North-Central Section - 50th Annual Meeting - 2016

Paper No. 12-7
Presentation Time: 3:30 PM


WENDRUFF, Andrew J., The Ohio State University, Columbus, OH 43210, BABCOCK, Loren E., The Ohio State University, 275 Mendenhall Laboratory, 125 S. Oval Mall, Columbus, OH 43210, KLUESSENDORF, Joanne, Weis Earth Science Museum, University of Wisconsin-Fox Valley, 1478 Midway Rd, Menasha, WI 54952 and MIKULIC, Donald G., Illinois State Geological Survey, University of Illinois, 615 E. Peabody Dr, Champaign, IL 61820-6964,

The Waukesha Lagerstätte in the Brandon Bridge Formation (Silurian: Llandovery, Telychian) hosts a diverse, exceptionally preserved fauna. It is among the earliest deposits of exceptional preservation following the end-Ordovician extinction. Similar to a number of other Silurian Lagerstätten in Laurentia, it was deposited on a warm, shallow-marine carbonate platform. The Waukesha Biota includes an interesting assemblage of animals and plants, some of which are characteristic of Silurian epeiric seas, others of which are expected but rare in the Silurian, and still others that could be considered “holdovers” of groups more characteristic of Cambrian Lagerstätten.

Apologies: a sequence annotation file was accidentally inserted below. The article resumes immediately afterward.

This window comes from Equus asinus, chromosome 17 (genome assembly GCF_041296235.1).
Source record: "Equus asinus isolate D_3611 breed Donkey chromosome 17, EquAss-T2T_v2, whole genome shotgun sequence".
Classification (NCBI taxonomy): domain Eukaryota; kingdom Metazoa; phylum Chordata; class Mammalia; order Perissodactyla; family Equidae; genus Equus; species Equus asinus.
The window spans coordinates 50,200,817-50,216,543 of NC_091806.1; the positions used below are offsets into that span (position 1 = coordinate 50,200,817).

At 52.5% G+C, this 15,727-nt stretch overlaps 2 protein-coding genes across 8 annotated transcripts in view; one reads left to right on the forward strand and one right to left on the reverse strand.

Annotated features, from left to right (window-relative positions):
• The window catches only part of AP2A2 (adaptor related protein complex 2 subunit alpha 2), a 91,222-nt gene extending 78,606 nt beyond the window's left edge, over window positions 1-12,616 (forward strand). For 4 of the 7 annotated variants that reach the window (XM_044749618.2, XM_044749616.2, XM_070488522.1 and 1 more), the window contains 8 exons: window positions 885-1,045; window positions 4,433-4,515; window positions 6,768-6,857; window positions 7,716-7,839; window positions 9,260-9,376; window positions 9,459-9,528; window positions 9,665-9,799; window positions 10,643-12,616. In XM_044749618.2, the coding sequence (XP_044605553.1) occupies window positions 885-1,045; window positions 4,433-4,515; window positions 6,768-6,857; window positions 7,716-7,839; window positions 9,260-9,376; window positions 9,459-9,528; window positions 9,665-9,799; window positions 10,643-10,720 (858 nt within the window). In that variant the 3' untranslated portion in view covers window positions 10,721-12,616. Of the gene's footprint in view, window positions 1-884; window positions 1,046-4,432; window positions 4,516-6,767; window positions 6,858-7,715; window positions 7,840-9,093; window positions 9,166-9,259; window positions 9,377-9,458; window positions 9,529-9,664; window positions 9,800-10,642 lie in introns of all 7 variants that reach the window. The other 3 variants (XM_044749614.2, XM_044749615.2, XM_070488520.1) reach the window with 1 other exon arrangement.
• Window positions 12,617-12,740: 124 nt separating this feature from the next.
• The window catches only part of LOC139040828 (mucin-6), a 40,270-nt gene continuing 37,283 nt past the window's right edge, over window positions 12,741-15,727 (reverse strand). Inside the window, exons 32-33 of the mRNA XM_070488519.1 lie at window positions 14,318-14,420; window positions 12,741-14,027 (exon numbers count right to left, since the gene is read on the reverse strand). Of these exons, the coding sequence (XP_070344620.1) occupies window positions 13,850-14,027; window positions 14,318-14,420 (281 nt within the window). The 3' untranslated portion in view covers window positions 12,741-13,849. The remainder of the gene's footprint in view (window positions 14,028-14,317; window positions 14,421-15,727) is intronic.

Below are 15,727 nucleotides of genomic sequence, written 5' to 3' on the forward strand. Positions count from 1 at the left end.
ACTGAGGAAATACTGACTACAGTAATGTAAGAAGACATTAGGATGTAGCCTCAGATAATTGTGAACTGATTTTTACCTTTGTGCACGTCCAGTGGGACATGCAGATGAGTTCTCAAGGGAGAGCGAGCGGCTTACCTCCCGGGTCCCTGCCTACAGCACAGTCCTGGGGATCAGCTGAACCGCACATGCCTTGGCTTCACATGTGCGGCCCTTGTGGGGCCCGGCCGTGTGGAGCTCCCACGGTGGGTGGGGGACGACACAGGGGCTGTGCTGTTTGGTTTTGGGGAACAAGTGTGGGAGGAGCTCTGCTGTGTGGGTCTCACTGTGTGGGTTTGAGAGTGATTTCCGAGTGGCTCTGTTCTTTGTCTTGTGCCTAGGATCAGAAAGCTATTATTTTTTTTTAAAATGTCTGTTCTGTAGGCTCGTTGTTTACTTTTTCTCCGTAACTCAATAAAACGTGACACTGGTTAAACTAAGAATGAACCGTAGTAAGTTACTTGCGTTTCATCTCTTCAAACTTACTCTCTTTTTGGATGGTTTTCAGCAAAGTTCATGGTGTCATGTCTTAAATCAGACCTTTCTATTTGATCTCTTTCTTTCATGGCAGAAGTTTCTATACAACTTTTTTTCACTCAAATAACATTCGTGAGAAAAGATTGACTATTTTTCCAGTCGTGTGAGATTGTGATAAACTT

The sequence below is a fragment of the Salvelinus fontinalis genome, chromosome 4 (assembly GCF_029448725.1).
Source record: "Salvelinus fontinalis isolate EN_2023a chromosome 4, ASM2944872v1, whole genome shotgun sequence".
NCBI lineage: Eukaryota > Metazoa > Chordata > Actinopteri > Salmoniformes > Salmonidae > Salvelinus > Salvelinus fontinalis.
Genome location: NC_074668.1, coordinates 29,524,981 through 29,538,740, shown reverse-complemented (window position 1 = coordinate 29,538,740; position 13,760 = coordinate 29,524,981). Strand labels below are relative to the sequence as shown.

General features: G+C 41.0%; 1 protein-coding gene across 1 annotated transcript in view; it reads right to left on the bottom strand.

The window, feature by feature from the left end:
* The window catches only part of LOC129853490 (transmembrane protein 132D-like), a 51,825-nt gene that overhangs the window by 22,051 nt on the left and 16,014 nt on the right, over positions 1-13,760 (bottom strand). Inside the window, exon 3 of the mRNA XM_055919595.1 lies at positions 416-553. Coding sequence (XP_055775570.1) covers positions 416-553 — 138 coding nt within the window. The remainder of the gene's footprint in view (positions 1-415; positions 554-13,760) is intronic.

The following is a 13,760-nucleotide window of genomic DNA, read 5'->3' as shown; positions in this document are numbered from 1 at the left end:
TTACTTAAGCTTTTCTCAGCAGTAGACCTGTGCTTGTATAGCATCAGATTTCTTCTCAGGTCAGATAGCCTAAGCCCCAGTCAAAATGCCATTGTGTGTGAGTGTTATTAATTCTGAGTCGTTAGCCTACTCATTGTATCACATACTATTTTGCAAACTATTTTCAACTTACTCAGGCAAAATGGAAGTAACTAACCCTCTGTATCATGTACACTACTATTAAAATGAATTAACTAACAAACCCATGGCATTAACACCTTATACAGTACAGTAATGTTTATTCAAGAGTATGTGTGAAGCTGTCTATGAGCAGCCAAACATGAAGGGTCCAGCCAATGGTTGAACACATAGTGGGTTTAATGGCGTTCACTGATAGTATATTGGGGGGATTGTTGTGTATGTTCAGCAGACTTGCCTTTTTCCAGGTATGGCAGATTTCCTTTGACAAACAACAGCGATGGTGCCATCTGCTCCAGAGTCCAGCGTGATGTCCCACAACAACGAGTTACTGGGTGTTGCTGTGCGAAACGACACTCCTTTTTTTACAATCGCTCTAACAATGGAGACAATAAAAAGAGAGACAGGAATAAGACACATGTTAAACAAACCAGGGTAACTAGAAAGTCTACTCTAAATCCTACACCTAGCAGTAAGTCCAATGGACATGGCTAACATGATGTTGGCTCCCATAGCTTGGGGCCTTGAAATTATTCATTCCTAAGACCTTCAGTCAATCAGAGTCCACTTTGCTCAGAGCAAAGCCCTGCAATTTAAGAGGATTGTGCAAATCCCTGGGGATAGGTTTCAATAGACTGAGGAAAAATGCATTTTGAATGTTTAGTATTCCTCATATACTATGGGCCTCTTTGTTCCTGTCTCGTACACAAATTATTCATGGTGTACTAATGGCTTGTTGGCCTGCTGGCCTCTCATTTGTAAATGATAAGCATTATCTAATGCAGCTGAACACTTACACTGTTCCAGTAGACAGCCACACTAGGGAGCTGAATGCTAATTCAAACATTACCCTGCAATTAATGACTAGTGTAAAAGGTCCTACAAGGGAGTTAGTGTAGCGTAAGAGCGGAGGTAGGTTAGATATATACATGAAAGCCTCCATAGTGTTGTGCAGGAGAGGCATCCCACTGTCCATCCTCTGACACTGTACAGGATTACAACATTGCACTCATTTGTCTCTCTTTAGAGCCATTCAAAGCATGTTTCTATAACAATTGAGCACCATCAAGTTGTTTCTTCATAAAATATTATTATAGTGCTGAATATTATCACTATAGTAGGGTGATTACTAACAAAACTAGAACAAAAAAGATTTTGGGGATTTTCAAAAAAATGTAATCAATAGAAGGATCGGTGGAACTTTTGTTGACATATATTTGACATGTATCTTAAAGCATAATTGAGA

Biomineralizing animals common in the Waukesha Biota include trilobites, conulariids, and Sphenothallus (holdfasts). Echinoderms, cephalopods, brachiopods, gastropods, bivalves, bryozoans, and corals, which are normally common in Silurian shelf lithofacies, are extremely rare or unknown. Non-biomineralizing or lightly skeletized arthropods, worms, and graptolites are common. Chordates and lobopods are present.

The Waukesha Lagerstätte could be considered as providing a skewed view of biodiversity in the Silurian. However, its existence was the result of specific taphonomic processes related to localized and unusual depositional conditions. Many of the taxa in this biota are represented by similar organisms in other less well-known Silurian Lagerstätten. Instead of a skewed view, the Waukesha Biota provides evidence of what was likely the true diversity found in Silurian shallow shelf environments of Laurentia.